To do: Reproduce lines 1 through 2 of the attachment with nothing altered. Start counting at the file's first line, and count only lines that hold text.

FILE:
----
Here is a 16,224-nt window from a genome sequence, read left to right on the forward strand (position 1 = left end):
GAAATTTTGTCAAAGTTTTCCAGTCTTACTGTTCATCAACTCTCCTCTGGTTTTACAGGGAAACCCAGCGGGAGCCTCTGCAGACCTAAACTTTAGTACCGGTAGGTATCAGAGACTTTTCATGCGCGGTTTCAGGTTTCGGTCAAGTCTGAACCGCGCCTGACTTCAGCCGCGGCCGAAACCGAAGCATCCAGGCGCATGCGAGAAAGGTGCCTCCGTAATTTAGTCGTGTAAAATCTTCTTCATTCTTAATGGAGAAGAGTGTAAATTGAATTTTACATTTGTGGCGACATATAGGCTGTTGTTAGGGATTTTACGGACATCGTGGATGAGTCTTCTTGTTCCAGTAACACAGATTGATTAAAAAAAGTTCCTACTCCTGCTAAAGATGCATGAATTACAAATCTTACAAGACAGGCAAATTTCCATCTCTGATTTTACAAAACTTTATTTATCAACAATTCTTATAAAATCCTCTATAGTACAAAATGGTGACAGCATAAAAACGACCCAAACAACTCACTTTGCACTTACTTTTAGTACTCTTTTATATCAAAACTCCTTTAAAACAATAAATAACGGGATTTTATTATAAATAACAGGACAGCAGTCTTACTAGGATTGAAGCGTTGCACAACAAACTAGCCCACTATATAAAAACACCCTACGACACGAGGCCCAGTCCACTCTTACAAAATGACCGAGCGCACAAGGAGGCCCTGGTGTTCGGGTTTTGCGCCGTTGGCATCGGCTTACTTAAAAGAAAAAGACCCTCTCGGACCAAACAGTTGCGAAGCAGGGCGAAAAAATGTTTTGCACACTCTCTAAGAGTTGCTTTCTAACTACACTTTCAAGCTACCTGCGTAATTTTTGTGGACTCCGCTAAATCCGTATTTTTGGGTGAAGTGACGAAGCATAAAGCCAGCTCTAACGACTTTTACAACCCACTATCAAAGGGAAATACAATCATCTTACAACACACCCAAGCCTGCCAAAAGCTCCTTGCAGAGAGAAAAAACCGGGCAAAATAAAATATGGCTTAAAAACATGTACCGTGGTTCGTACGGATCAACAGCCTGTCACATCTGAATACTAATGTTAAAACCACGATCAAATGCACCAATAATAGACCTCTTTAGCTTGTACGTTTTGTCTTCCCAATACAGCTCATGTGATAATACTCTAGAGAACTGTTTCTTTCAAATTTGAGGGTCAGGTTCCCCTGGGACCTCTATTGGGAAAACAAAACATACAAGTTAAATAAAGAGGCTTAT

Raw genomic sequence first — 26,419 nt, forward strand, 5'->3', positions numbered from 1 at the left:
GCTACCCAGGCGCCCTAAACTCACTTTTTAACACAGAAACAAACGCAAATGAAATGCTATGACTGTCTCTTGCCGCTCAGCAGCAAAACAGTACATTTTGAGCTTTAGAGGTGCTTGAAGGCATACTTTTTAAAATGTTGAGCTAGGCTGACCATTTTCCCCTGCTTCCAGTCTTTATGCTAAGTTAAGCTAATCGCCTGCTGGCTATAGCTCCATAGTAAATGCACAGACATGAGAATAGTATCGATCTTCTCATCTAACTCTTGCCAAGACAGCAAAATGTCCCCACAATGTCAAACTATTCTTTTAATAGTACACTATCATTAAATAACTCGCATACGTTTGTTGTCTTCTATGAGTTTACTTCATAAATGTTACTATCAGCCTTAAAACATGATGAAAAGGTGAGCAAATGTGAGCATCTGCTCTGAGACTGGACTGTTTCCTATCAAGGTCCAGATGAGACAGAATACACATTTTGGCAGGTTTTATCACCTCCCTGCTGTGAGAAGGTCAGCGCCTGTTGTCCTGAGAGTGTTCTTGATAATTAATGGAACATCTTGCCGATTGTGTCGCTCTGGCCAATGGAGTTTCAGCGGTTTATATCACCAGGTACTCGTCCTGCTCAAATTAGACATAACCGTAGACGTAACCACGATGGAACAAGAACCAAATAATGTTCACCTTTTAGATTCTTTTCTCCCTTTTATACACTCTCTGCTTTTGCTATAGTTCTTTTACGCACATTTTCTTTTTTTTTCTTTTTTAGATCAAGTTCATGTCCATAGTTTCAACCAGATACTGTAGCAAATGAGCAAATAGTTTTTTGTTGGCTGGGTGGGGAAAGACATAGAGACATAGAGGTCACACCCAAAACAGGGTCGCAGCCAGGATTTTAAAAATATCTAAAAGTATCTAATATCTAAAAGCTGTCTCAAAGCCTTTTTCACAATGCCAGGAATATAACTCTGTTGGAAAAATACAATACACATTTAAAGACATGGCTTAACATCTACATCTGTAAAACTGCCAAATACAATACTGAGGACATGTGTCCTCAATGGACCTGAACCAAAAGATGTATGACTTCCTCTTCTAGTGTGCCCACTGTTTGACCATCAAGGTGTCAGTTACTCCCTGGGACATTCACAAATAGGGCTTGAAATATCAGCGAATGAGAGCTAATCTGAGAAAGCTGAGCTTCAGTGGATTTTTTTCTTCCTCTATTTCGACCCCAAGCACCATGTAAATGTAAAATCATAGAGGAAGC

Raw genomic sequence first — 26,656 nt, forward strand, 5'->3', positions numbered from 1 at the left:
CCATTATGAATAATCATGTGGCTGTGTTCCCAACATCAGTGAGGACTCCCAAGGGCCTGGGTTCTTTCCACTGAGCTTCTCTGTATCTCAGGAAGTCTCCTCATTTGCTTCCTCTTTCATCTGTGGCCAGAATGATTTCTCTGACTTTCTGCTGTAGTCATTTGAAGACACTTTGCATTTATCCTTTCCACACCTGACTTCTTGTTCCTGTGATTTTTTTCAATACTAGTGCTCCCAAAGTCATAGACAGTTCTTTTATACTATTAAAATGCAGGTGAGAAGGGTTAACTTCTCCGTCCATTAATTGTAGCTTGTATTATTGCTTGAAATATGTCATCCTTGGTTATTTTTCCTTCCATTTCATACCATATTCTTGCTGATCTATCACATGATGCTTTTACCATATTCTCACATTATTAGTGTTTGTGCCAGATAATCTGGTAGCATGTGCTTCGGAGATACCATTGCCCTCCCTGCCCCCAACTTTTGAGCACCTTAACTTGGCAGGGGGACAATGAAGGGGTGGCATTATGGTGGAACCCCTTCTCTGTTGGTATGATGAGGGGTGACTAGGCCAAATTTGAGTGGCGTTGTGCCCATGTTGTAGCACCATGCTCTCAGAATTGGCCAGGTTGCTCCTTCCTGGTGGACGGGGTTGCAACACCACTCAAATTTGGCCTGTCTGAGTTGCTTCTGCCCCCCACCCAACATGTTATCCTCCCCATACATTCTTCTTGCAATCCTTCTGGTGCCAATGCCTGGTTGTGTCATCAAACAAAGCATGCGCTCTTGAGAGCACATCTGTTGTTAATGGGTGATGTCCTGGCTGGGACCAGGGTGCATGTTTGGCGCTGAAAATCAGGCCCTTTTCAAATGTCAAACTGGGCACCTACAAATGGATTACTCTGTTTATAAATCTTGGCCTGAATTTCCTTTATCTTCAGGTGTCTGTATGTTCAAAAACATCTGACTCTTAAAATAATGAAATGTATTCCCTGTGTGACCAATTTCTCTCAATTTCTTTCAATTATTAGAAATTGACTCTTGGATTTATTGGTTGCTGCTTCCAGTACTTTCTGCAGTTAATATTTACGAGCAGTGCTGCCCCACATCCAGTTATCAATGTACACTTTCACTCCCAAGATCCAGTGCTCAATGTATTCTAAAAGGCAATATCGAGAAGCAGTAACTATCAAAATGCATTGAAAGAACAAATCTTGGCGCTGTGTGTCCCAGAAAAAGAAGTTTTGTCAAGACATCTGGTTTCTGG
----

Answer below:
Here is a 16,224-nt window from a genome sequence, read left to right on the forward strand (position 1 = left end):
GAAATTTTGTCAAAGTTTTCCAGTCTTACTGTTCATCAACTCTCCTCTGGTTTTACAGGGAAACCCAGCGGGAGCCTCTGCAGACCTAAACTTTAGTACCGGTAGGTATCAGAGACTTTTCATGCGCGGTTTCAGGTTTCGGTCAAGTCTGAACCGCGCCTGACTTCAGCCGCGGCCGAAACCGAAGCATCCAGGCGCATGCGAGAAAGGTGCCTCCGTAATTTAGTCGTGTAAAATCTTCTTCATTCTTAATGGAGAAGAGTGTAAATTGAATTTTACATTTGTGGCGACATATAGGCTGTTGTTAGGGATTTTACGGACATCGTGGATGAGTCTTCTTGTTCCAGTAACACAGATTGATTAAAAAAAGTTCCTACTCCTGCTAAAGATGCATGAATTACAAATCTTACAAGACAGGCAAATTTCCATCTCTGATTTTACAAAACTTTATTTATCAACAATTCTTATAAAATCCTCTATAGTACAAAATGGTGACAGCATAAAAACGACCCAAACAACTCACTTTGCACTTACTTTTAGTACTCTTTTATATCAAAACTCCTTTAAAACAATAAATAACGGGATTTTATTATAAATAACAGGACAGCAGTCTTACTAGGATTGAAGCGTTGCACAACAAACTAGCCCACTATATAAAAACACCCTACGACACGAGGCCCAGTCCACTCTTACAAAATGACCGAGCGCACAAGGAGGCCCTGGTGTTCGGGTTTTGCGCCGTTGGCATCGGCTTACTTAAAAGAAAAAGACCCTCTCGGACCAAACAGTTGCGAAGCAGGGCGAAAAAATGTTTTGCACACTCTCTAAGAGTTGCTTTCTAACTACACTTTCAAGCTACCTGCGTAATTTTTGTGGACTCCGCTAAATCCGTATTTTTGGGTGAAGTGACGAAGCATAAAGCCAGCTCTAACGACTTTTACAACCCACTATCAAAGGGAAATACAATCATCTTACAACACACCCAAGCCTGCCAAAAGCTCCTTGCAGAGAGAAAAAACCGGGCAAAATAAAATATGGCTTAAAAACATGTACCGTGGTTCGTACGGATCAACAGCCTGTCACATCTGAATACTAATGTTAAAACCACGATCAAATGCACCAATAATAGACCTCTTTAGCTTGTACGTTTTGTCTTCCCAATACAGCTCATGTGATAATACTCTAGAGAACTGTTTCTTTCAAATTTGAGGGTCAGGTTCCCCTGGGACCTCTATTGGGAAAACAAAACATACAAGTTAAATAAAGAGGCTTAT